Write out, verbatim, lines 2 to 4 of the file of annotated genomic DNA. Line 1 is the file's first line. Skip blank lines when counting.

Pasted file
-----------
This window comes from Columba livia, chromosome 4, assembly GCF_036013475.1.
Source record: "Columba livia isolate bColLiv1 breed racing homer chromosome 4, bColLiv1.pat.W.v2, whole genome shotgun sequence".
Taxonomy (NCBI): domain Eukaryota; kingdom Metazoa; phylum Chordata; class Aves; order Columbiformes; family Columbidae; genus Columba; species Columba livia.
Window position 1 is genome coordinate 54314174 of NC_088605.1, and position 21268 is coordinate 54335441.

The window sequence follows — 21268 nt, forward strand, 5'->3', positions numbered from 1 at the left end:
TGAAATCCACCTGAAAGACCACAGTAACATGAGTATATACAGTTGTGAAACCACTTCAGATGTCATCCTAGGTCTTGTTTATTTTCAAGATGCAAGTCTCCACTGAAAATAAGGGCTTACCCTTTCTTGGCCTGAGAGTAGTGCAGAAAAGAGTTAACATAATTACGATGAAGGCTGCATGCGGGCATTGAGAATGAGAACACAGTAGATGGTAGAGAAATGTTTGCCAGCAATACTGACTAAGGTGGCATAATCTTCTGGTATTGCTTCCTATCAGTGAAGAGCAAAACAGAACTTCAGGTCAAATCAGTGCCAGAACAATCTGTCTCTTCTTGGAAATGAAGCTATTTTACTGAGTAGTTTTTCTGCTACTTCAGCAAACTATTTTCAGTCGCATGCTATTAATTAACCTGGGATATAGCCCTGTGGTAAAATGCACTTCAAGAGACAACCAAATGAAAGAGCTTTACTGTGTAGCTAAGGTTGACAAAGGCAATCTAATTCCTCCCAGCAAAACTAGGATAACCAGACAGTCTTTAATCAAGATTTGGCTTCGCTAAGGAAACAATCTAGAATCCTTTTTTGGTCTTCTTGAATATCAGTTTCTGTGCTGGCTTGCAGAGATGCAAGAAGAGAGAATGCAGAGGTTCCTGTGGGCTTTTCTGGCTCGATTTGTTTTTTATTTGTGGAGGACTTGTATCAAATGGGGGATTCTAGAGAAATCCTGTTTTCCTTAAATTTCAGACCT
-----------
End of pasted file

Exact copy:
Source record: "Columba livia isolate bColLiv1 breed racing homer chromosome 4, bColLiv1.pat.W.v2, whole genome shotgun sequence".
Taxonomy (NCBI): domain Eukaryota; kingdom Metazoa; phylum Chordata; class Aves; order Columbiformes; family Columbidae; genus Columba; species Columba livia.
Window position 1 is genome coordinate 54314174 of NC_088605.1, and position 21268 is coordinate 54335441.